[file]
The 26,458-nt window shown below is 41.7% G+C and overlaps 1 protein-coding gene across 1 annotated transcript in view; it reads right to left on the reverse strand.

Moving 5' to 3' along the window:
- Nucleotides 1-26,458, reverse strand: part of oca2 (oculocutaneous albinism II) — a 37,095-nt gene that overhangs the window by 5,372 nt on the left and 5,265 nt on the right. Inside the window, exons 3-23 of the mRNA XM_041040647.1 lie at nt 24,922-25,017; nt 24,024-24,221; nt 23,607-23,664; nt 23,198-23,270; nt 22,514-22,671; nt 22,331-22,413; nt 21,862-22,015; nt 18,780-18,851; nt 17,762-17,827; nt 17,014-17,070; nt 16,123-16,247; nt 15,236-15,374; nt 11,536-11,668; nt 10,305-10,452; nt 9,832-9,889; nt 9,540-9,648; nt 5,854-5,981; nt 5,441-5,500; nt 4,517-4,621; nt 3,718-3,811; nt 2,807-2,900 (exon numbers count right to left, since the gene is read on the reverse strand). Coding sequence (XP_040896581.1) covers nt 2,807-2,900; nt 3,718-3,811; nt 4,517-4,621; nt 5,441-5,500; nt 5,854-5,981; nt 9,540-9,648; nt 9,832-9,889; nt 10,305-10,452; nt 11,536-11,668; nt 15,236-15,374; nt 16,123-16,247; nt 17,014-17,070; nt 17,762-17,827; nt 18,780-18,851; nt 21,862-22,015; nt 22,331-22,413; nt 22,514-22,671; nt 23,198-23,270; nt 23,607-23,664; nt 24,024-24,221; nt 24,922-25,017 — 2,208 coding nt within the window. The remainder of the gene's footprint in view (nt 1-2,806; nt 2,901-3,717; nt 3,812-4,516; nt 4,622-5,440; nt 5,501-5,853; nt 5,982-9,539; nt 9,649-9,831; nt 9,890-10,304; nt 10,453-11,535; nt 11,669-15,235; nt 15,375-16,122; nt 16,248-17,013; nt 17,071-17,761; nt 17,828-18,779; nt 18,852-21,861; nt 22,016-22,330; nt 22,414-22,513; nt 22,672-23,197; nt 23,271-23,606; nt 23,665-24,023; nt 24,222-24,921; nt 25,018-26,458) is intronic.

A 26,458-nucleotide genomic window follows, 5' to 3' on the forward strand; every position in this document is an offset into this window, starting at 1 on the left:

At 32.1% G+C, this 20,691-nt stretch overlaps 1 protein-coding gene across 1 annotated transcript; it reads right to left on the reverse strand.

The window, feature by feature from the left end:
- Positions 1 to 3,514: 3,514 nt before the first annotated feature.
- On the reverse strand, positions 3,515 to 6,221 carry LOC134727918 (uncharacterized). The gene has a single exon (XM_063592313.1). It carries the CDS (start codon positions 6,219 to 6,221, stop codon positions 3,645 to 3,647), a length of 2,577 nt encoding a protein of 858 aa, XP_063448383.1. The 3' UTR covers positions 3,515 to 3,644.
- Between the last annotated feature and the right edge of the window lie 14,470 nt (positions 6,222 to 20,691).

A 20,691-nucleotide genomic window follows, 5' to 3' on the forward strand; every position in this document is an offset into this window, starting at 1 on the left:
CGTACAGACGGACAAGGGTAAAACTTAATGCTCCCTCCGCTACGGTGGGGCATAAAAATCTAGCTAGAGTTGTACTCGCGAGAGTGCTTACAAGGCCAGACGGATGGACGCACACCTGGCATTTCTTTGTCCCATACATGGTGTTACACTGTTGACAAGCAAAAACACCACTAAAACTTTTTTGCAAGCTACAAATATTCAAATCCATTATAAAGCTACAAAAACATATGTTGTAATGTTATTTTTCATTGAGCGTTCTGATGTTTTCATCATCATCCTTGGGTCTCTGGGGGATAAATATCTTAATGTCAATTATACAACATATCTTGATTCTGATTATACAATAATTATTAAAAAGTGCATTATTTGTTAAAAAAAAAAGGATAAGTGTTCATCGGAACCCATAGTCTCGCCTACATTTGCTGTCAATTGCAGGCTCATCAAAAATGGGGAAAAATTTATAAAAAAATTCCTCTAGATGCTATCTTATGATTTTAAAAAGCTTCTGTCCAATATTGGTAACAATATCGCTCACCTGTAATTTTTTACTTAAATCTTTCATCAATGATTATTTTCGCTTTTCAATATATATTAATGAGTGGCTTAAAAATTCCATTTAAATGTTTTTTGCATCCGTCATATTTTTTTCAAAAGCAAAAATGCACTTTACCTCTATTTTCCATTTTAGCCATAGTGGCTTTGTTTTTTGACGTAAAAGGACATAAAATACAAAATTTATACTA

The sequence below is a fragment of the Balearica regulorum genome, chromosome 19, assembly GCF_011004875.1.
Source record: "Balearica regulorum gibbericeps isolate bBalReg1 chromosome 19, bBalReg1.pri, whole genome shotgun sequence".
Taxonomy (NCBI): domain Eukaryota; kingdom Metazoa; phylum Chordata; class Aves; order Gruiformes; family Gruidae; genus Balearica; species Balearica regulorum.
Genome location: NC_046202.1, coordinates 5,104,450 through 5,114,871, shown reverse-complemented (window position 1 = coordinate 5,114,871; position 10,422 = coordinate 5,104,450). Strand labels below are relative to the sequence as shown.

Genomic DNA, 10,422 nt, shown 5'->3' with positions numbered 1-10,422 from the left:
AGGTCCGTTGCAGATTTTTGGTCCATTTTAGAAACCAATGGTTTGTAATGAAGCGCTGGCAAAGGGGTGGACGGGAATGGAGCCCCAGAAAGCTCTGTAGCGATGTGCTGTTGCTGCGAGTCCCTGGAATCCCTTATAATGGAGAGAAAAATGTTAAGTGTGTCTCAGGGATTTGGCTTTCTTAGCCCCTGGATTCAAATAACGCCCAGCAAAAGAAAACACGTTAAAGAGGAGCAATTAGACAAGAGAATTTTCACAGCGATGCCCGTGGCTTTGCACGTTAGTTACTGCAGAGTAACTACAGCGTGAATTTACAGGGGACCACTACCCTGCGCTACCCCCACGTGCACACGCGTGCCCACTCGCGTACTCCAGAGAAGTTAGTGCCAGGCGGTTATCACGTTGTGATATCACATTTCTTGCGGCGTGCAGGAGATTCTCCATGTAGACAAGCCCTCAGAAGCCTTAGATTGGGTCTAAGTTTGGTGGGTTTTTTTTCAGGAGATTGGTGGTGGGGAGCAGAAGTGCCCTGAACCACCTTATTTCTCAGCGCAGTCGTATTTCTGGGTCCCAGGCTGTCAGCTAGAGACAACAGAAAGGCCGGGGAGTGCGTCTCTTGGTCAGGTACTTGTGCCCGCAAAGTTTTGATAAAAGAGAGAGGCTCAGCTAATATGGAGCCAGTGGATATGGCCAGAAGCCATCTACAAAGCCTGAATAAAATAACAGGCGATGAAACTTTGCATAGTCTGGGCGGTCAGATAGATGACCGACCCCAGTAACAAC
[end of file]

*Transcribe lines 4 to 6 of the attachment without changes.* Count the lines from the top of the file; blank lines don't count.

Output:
A 26,458-nucleotide genomic window follows, 5' to 3' on the forward strand; every position in this document is an offset into this window, starting at 1 on the left:

At 32.1% G+C, this 20,691-nt stretch overlaps 1 protein-coding gene across 1 annotated transcript; it reads right to left on the reverse strand.

The window, feature by feature from the left end: